The federal funds rate picked up another quarter point on Wednesday, September 26, as the Federal Open Market Committee unanimously approved its third increase of the year to a range between 2% and 2.25%. In a statement released last Wednesday, data reviewed by the Committee indicates a strengthening labor market and economic activity rising at a strong rate since the last Federal Open Market Committee met in August. Strong job gains, a low jobless rate, and strong household and fixed investment were factors taken into consideration. Inflation remains near 2 percent and indicators of long-term inflation expectations remain steady.
However, it may not be the last rate hike of 2018. Officials indicate one more increase before the end of the year as officials strive to keep the strong economy on course (see What moved the markets).
What they said
Nick Timiraos writing for the Wall Street Journal reported Fed Chairman Jerome Powell said in a news conference following the Committee announcement that, “Our economy is strong,” and “The overall growth outlook remains favorable.”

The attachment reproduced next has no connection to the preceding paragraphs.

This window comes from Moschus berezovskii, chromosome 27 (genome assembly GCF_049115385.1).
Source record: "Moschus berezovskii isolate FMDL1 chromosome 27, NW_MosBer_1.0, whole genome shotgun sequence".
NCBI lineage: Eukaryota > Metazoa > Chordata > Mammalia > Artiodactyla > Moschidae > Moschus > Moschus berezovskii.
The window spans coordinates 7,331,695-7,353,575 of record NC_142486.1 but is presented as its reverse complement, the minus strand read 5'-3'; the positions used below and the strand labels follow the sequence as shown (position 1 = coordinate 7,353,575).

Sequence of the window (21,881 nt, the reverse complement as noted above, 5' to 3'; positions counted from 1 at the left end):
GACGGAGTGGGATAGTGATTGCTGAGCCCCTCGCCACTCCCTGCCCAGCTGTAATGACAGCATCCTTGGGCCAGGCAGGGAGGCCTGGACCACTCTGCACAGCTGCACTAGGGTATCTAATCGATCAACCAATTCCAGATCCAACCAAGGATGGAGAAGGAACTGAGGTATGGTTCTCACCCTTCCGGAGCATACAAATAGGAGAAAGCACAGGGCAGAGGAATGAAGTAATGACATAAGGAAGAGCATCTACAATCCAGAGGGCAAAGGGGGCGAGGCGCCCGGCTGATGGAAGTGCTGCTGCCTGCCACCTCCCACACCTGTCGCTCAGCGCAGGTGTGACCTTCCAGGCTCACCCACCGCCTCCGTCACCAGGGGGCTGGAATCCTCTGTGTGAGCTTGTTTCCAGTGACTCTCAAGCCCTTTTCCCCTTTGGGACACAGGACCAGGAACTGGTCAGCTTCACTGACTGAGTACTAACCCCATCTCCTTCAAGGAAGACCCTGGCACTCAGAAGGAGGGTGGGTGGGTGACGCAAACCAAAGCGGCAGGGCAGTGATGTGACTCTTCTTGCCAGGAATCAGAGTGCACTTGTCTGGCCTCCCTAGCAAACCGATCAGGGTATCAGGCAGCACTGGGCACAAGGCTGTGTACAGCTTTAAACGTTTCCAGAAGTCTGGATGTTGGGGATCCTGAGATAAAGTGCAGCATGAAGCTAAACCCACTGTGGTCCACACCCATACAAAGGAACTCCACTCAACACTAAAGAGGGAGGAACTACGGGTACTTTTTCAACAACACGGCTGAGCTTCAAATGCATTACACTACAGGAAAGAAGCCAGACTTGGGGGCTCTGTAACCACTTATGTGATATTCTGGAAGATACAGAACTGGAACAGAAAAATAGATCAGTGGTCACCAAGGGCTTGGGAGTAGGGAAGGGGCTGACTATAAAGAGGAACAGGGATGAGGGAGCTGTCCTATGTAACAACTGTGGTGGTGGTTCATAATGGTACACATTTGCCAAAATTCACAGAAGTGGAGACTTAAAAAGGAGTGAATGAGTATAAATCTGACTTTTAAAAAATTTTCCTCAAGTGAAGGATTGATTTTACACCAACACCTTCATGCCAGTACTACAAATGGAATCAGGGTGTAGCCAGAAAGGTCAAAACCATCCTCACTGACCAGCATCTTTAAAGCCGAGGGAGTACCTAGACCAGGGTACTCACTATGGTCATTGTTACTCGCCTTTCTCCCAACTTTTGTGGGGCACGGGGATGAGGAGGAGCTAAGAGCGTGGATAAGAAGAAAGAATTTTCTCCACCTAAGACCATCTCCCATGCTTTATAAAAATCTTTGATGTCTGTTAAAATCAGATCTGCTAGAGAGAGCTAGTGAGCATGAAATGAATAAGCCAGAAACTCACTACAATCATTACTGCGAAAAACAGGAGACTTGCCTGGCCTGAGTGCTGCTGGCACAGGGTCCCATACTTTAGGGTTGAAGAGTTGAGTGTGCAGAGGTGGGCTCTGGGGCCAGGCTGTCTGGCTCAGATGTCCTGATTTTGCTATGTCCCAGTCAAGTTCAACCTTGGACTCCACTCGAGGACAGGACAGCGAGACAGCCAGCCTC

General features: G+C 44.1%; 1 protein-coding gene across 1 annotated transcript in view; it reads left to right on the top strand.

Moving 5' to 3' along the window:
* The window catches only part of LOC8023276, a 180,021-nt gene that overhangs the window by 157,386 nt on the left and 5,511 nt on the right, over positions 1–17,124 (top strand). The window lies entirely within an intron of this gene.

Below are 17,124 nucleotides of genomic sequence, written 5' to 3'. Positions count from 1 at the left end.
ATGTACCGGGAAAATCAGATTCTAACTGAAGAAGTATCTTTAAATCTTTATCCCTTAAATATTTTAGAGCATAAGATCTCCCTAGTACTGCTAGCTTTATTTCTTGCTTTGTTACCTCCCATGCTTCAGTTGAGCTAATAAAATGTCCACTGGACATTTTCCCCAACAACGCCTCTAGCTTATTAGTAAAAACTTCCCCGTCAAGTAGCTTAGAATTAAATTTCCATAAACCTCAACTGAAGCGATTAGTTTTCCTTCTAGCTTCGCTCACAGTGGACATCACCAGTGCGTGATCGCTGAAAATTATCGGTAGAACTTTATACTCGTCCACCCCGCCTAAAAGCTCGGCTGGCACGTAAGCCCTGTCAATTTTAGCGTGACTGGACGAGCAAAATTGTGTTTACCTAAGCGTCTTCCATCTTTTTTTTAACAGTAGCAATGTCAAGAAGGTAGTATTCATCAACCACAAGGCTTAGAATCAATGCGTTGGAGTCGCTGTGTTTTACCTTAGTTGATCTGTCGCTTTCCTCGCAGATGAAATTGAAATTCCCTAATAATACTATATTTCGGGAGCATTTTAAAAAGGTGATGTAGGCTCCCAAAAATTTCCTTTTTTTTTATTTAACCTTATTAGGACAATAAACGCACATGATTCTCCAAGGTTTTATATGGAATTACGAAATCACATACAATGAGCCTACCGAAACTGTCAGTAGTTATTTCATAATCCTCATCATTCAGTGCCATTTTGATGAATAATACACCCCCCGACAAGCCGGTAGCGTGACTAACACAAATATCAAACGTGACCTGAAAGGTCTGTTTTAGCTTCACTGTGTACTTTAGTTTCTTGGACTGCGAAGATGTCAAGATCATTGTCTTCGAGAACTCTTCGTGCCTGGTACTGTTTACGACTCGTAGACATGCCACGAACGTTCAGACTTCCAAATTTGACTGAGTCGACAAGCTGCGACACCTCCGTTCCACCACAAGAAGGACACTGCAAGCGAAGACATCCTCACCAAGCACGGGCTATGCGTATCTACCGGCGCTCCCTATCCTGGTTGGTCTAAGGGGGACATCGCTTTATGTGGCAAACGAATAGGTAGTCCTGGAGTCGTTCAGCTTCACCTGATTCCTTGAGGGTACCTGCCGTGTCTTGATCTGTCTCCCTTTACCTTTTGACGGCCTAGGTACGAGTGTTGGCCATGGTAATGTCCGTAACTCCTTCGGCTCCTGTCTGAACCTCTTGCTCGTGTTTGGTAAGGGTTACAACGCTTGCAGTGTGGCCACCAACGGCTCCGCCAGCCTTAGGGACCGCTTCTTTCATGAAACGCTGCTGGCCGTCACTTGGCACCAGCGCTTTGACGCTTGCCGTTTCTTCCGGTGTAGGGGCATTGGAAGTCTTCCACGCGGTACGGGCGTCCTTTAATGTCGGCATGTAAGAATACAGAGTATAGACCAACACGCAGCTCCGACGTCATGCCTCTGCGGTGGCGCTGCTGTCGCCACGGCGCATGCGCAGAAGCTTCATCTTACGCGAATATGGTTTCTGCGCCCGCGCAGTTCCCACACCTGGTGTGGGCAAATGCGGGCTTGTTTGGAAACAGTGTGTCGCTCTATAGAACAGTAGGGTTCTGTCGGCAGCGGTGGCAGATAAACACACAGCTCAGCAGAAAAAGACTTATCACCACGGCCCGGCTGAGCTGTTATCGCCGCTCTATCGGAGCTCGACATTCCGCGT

Each up-tick in the federal funds rates raises borrowing costs for businesses and consumers, which could slow corporate spending and housing demand. However, rates remain low and businesses and consumers continue to benefit from tax reform and a strong labor market.
Growth projections overall remain favorable, as seen in the Economic Projections (PDF) issued by the Fed below. Fed officials estimate:
• Gross domestic product to rise 3.1% this year and is forecasted to be 2.5% for 2019
• The jobless rate of 3.7% this year is expected to dip slightly next year to 3.5%
• Inflation of 2.1% this year is expected to settle down to the Fed’s target of 2% in 2019
Labor market conditions, inflation rates, and financial and international developments are impacted whether short-term rates inch higher. But longer-term, CNBC reports that officials see federal funds rates rising three times in 2020 and another in 2021 before settling back down to 3% over the long run. Please contact us if you have any questions. We will keep you posted.
- Federal funds rate held steady as economic activity is “strong”
- Short-term borrowing rates inch higher
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